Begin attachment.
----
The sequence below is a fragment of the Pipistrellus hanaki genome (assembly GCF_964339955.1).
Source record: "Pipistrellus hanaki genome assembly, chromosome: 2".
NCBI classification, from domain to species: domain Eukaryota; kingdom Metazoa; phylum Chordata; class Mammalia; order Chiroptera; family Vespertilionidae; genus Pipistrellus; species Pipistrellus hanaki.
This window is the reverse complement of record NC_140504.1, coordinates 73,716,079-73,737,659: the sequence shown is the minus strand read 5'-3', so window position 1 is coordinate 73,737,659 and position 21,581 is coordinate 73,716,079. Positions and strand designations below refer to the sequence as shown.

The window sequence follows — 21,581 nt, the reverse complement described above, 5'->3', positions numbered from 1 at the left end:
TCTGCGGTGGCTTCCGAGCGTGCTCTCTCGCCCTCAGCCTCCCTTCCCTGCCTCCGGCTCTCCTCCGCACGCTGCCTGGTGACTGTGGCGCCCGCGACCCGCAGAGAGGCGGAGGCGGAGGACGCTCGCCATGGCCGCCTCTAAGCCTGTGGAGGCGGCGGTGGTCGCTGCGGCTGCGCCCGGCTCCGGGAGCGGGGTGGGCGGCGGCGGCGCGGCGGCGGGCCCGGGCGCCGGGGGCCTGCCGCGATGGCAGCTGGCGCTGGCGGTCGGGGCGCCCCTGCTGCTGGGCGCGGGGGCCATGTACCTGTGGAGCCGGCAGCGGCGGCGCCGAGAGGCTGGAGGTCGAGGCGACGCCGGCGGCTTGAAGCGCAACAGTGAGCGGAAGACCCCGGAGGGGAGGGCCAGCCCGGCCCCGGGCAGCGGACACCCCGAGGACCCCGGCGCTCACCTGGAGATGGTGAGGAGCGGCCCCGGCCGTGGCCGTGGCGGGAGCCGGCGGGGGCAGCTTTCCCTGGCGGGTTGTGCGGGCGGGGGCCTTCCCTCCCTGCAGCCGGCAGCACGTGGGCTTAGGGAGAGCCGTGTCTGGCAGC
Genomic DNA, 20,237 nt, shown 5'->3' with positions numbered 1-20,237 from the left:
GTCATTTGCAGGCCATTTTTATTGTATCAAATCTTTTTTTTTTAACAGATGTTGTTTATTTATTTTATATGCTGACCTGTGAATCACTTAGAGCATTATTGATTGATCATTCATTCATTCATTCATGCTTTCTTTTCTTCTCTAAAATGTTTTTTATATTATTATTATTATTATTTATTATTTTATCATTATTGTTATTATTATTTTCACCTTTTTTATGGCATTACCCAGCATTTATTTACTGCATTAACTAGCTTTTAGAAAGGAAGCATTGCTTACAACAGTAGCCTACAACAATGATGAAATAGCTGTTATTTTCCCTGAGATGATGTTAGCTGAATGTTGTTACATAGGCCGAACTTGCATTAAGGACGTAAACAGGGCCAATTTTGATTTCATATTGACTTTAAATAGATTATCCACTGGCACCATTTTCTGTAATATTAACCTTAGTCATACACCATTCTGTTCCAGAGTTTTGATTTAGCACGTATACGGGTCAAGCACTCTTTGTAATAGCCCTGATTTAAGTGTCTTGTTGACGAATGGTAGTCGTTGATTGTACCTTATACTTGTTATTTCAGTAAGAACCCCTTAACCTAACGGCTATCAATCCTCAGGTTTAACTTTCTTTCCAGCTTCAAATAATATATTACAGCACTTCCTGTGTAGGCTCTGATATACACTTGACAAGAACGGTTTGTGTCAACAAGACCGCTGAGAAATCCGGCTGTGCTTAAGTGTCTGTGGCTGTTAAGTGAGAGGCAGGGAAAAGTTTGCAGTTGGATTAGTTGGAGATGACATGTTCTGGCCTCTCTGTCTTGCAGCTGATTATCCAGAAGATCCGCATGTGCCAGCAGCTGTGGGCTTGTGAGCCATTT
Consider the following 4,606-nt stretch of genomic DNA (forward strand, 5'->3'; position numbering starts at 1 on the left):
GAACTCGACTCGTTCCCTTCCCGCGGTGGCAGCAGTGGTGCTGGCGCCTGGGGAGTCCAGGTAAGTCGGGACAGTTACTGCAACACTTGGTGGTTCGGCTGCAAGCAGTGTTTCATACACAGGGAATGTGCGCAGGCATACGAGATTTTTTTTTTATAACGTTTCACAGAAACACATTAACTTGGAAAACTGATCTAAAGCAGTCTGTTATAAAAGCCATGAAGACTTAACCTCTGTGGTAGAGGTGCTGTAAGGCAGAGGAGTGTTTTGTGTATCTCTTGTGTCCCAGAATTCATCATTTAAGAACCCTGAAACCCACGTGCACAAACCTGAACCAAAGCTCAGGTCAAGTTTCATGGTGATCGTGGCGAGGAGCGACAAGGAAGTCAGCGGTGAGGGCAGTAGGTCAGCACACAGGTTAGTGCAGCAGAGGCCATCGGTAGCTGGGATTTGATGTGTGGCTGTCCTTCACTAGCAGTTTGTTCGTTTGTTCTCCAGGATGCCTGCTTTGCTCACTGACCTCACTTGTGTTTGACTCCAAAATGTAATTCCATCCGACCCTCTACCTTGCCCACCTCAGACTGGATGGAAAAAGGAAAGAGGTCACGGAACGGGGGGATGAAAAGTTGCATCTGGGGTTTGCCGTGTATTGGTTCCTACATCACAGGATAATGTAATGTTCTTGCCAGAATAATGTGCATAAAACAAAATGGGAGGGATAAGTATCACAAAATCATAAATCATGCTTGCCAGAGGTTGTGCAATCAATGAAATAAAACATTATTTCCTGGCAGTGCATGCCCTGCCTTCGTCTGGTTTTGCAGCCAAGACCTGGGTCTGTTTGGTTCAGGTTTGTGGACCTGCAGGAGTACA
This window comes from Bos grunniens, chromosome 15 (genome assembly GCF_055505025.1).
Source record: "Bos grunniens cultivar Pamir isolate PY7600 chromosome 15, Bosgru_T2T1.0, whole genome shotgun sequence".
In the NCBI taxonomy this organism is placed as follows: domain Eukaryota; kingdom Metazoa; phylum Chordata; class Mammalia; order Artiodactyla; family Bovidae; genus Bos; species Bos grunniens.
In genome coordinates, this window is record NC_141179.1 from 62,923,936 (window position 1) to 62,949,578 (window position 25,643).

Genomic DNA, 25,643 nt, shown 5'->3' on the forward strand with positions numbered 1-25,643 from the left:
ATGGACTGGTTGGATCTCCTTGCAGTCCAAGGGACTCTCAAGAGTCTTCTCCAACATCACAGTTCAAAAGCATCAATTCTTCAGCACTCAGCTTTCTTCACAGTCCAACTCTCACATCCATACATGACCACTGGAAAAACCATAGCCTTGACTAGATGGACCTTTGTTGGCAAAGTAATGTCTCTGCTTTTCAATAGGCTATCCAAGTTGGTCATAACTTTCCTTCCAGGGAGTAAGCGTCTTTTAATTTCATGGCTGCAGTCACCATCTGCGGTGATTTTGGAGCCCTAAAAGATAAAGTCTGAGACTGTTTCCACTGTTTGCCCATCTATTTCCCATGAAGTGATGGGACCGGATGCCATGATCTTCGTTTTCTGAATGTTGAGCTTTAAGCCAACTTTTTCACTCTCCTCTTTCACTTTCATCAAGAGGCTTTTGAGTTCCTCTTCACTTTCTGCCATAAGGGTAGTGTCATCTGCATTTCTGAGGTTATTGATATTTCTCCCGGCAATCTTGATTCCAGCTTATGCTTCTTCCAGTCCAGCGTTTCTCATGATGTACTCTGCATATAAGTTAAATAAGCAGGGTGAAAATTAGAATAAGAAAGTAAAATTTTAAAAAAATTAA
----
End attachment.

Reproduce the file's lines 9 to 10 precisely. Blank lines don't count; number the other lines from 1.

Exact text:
Consider the following 4,606-nt stretch of genomic DNA (forward strand, 5'->3'; position numbering starts at 1 on the left):
GAACTCGACTCGTTCCCTTCCCGCGGTGGCAGCAGTGGTGCTGGCGCCTGGGGAGTCCAGGTAAGTCGGGACAGTTACTGCAACACTTGGTGGTTCGGCTGCAAGCAGTGTTTCATACACAGGGAATGTGCGCAGGCATACGAGATTTTTTTTTTATAACGTTTCACAGAAACACATTAACTTGGAAAACTGATCTAAAGCAGTCTGTTATAAAAGCCATGAAGACTTAACCTCTGTGGTAGAGGTGCTGTAAGGCAGAGGAGTGTTTTGTGTATCTCTTGTGTCCCAGAATTCATCATTTAAGAACCCTGAAACCCACGTGCACAAACCTGAACCAAAGCTCAGGTCAAGTTTCATGGTGATCGTGGCGAGGAGCGACAAGGAAGTCAGCGGTGAGGGCAGTAGGTCAGCACACAGGTTAGTGCAGCAGAGGCCATCGGTAGCTGGGATTTGATGTGTGGCTGTCCTTCACTAGCAGTTTGTTCGTTTGTTCTCCAGGATGCCTGCTTTGCTCACTGACCTCACTTGTGTTTGACTCCAAAATGTAATTCCATCCGACCCTCTACCTTGCCCACCTCAGACTGGATGGAAAAAGGAAAGAGGTCACGGAACGGGGGGATGAAAAGTTGCATCTGGGGTTTGCCGTGTATTGGTTCCTACATCACAGGATAATGTAATGTTCTTGCCAGAATAATGTGCATAAAACAAAATGGGAGGGATAAGTATCACAAAATCATAAATCATGCTTGCCAGAGGTTGTGCAATCAATGAAATAAAACATTATTTCCTGGCAGTGCATGCCCTGCCTTCGTCTGGTTTTGCAGCCAAGACCTGGGTCTGTTTGGTTCAGGTTTGTGGACCTGCAGGAGTACA